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If Acts uses Josephus as a source, as has been proposed, then it must have been composed after 93 CE; the social situation is one in which the faithful need "shepherds" to protect them from heretical "wolves", which again reflects a late date.c. Paul does not express any wish to revisit the church in Galatia, which he founded, and so some scholars believe the letter dates from the end of his missionary work.

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The Book of Ezekiel describes itself as the words of the Ezekiel ben-Buzi, a priest living in exile in the city of Babylon, and internal evidence dates the visions to between 593 and 571 BCE.

While the book probably reflects much of the historic Ezekiel, it is the product of a long and complex history, with significant additions by a "school" of later followers.

The collected book of Psalms was possibly given its modern shape and division into five parts in the post-exilic period, although it continued to be revised and expanded well into Hellenistic and even Roman times.2nd century BCE, as Baruch uses Sirach (written c.

180 BCE) and is in turn used by the Psalms of Solomon (mid-1st century BCE). 6:1–73 of the Book of Baruch, is sometimes considered a separate book.

The four tables give the most commonly accepted dates or ranges of dates for the Old Testament/Hebrew Bible, the Deuterocanonical books (included in Roman Catholic and Eastern Orthodox bibles, but not in the Hebrew and Protestant bibles) and the New Testament, including, where possible, hypotheses about their formation-history. Table II treats the Old Testament/Hebrew Bible books, grouped according to the divisions of the Hebrew Bible with occasional reference to scholarly divisions. Table IV gives the books of the New Testament, including the earliest preserved fragments for each.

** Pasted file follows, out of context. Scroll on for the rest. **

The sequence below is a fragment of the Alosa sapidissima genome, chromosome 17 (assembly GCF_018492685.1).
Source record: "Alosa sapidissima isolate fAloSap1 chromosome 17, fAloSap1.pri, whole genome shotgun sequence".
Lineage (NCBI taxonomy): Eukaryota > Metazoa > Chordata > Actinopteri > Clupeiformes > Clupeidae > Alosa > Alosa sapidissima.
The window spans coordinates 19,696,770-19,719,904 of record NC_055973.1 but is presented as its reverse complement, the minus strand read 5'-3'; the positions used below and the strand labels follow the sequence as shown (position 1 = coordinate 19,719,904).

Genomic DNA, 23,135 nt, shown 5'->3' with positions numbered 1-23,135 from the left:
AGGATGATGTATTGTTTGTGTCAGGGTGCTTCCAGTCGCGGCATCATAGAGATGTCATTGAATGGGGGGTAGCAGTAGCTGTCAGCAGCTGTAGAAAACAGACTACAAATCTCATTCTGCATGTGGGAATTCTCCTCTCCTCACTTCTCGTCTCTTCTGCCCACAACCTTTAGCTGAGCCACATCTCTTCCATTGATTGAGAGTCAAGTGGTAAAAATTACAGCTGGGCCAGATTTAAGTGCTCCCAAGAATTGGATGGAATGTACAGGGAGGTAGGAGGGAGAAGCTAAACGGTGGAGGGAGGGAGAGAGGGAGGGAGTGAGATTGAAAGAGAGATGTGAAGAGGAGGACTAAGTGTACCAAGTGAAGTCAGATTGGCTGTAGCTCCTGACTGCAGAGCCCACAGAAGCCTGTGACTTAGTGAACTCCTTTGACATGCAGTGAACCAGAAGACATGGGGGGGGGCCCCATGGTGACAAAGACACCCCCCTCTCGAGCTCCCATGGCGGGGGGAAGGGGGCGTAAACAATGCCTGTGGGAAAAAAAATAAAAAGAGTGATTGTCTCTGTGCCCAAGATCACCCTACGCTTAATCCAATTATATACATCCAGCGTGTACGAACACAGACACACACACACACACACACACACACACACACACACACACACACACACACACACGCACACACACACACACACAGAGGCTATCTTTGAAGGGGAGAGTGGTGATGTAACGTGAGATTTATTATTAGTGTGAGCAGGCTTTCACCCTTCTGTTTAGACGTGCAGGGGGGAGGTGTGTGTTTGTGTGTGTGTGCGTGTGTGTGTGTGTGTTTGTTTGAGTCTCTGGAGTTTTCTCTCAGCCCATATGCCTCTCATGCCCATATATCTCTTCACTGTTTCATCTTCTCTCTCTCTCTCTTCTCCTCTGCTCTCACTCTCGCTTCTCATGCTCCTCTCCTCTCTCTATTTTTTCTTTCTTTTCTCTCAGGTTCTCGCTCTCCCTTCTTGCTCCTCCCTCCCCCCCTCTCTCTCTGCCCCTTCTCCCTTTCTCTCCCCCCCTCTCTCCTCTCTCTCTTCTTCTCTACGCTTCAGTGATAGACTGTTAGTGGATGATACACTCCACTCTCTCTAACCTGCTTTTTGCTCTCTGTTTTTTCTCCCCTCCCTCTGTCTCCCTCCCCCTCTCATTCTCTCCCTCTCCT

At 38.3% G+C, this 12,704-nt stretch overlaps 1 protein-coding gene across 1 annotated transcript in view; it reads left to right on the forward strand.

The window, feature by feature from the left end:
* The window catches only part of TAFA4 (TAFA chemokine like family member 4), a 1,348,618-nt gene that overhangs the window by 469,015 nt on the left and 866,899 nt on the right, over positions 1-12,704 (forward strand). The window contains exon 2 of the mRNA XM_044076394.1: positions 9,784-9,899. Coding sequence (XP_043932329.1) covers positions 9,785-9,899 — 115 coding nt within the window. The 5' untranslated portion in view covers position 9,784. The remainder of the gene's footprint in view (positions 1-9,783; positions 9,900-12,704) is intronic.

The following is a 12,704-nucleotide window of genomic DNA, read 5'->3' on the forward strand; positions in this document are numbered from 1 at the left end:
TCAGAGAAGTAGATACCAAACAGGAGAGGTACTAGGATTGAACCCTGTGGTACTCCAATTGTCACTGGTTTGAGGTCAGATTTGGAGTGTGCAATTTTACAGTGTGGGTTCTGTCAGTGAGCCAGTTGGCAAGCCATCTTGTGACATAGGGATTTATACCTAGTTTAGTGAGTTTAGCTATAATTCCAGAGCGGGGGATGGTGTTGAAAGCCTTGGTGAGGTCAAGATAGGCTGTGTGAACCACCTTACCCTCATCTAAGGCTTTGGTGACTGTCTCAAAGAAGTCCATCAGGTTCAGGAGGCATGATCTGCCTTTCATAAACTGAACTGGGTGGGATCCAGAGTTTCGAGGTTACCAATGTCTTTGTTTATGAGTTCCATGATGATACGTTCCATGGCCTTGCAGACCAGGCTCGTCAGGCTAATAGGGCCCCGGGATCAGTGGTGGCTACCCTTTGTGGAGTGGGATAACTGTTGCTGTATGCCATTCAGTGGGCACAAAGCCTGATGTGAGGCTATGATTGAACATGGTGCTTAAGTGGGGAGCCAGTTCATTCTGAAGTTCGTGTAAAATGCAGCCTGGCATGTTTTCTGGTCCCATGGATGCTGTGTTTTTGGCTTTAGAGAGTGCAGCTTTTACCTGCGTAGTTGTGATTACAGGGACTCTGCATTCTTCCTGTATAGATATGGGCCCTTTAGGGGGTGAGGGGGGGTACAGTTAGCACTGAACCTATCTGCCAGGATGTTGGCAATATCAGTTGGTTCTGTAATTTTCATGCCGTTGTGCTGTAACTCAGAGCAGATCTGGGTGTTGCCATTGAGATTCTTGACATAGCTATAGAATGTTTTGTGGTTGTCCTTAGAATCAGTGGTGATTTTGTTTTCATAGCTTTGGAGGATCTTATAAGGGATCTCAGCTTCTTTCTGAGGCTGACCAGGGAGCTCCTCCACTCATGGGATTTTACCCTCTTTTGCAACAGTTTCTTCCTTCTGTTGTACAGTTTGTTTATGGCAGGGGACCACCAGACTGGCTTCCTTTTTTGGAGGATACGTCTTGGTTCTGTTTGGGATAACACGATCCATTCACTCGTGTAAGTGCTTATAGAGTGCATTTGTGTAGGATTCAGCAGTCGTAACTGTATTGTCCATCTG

This table summarises the chronology of the main tables and serves as a guide to the historical periods mentioned.The authors of Matthew and Luke, acting independently, used Mark for their narrative of Jesus's career plus a collection of sayings called the Q document and additional material unique to each called the M source (Matthew) and the L source (Luke).There is a near-consensus that this gospel had its origins as a "signs" source (or gospel) that circulated within the Johannine community (the community that produced John and the three epistles associated with the name), later expanded with a Passion narrative and a series of discourses.Noth proposed that the entire history was the creation of a single individual working in the exilic period (6th century BCE); since then there has been wide recognition that the history appeared in two "editions", the first in the reign of Judah's King Josiah (late 7th century), the second during the exile (6th century).Noth's dating was based on the assumption that the history was completed very soon after its last recorded event, the release of King Jehoiachin in Babylon c.This is based on three strands of evidence: (a) the setting of Matthew reflects the final separation of Church and Synagogue, about 85 CE; (b) it reflects the capture of Jerusalem and destruction of the Temple by the Romans in 70 CE; (c) it uses Mark, usually dated around 70 CE, as a source.

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